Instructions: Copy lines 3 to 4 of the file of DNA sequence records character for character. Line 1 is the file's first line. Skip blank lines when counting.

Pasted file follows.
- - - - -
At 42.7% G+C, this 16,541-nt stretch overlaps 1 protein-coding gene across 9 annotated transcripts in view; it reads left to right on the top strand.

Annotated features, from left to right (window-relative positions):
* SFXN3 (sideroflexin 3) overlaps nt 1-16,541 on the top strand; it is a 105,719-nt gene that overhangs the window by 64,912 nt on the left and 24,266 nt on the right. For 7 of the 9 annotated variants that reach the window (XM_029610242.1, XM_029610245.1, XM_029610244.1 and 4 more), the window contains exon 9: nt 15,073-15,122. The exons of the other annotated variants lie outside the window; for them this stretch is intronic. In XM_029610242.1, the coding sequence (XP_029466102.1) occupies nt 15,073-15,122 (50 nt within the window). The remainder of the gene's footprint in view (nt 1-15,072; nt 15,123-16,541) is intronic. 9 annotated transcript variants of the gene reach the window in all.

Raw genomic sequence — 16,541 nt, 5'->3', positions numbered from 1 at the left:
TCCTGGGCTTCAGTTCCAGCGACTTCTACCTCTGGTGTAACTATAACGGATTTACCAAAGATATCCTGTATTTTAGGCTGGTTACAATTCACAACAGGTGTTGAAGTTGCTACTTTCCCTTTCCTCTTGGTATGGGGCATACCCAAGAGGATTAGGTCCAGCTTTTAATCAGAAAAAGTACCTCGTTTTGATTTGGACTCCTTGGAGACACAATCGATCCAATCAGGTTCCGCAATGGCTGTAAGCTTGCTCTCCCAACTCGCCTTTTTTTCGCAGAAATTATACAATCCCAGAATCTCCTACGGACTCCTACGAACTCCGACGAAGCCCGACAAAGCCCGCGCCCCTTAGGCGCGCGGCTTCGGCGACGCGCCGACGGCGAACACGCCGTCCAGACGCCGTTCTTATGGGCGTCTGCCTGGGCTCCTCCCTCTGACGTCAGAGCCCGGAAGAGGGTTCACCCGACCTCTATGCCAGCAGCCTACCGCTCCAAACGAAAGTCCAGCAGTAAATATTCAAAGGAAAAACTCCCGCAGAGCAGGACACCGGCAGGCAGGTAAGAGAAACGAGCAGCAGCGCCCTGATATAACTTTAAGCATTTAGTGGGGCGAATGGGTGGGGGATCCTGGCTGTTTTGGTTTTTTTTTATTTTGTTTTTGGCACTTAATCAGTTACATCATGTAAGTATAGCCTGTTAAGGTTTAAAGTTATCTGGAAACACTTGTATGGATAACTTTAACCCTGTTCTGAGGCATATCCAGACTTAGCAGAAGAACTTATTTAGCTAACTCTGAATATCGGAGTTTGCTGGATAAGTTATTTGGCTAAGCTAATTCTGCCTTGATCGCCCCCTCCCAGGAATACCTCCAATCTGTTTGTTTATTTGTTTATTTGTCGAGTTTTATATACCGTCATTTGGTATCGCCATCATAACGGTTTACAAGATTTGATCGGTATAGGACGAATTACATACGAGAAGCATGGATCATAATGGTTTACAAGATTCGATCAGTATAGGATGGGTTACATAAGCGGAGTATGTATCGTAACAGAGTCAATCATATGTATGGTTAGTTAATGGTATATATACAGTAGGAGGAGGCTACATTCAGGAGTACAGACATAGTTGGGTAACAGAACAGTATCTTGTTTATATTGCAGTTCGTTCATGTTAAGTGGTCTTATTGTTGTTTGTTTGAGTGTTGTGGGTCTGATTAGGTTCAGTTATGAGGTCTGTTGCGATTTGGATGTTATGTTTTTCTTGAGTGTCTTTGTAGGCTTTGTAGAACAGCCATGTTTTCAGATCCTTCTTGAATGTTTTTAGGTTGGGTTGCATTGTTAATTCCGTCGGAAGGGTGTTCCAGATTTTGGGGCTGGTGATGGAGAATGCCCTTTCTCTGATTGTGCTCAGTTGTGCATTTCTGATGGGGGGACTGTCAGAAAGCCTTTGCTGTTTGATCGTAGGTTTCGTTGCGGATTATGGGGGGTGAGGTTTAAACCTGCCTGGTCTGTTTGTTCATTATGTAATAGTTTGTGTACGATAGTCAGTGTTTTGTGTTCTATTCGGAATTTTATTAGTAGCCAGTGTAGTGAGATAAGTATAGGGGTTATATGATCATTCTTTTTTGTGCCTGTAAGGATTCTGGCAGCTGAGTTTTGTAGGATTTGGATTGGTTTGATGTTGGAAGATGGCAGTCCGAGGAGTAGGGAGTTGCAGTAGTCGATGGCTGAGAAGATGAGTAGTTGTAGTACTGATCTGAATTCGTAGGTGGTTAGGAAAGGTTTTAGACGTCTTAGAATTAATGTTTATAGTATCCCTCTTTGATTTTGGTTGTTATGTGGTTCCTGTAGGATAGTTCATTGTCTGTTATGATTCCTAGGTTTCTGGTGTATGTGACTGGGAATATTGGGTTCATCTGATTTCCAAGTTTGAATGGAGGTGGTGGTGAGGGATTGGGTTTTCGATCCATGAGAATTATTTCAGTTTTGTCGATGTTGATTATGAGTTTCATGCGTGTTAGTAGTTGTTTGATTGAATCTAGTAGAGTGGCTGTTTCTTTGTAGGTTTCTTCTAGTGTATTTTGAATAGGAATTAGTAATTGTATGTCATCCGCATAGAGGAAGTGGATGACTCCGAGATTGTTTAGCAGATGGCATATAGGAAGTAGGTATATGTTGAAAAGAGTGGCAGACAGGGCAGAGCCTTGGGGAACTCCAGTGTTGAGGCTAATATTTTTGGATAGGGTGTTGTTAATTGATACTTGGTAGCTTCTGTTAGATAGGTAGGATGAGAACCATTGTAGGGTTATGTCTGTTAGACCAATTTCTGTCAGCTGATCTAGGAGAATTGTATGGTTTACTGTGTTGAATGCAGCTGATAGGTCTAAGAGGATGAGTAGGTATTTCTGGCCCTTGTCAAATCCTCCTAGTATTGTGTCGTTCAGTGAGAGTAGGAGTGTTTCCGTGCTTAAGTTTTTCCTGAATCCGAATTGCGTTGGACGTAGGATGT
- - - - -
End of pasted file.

* SFXN3 (sideroflexin 3) overlaps nt 1-16,541 on the top strand; it is a 105,719-nt gene that overhangs the window by 64,912 nt on the left and 24,266 nt on the right. For 7 of the 9 annotated variants that reach the window (XM_029610242.1, XM_029610245.1, XM_029610244.1 and 4 more), the window contains exon 9: nt 15,073-15,122. The exons of the other annotated variants lie outside the window; for them this stretch is intronic. In XM_029610242.1, the coding sequence (XP_029466102.1) occupies nt 15,073-15,122 (50 nt within the window). The remainder of the gene's footprint in view (nt 1-15,072; nt 15,123-16,541) is intronic. 9 annotated transcript variants of the gene reach the window in all.

Raw genomic sequence — 16,541 nt, 5'->3', positions numbered from 1 at the left: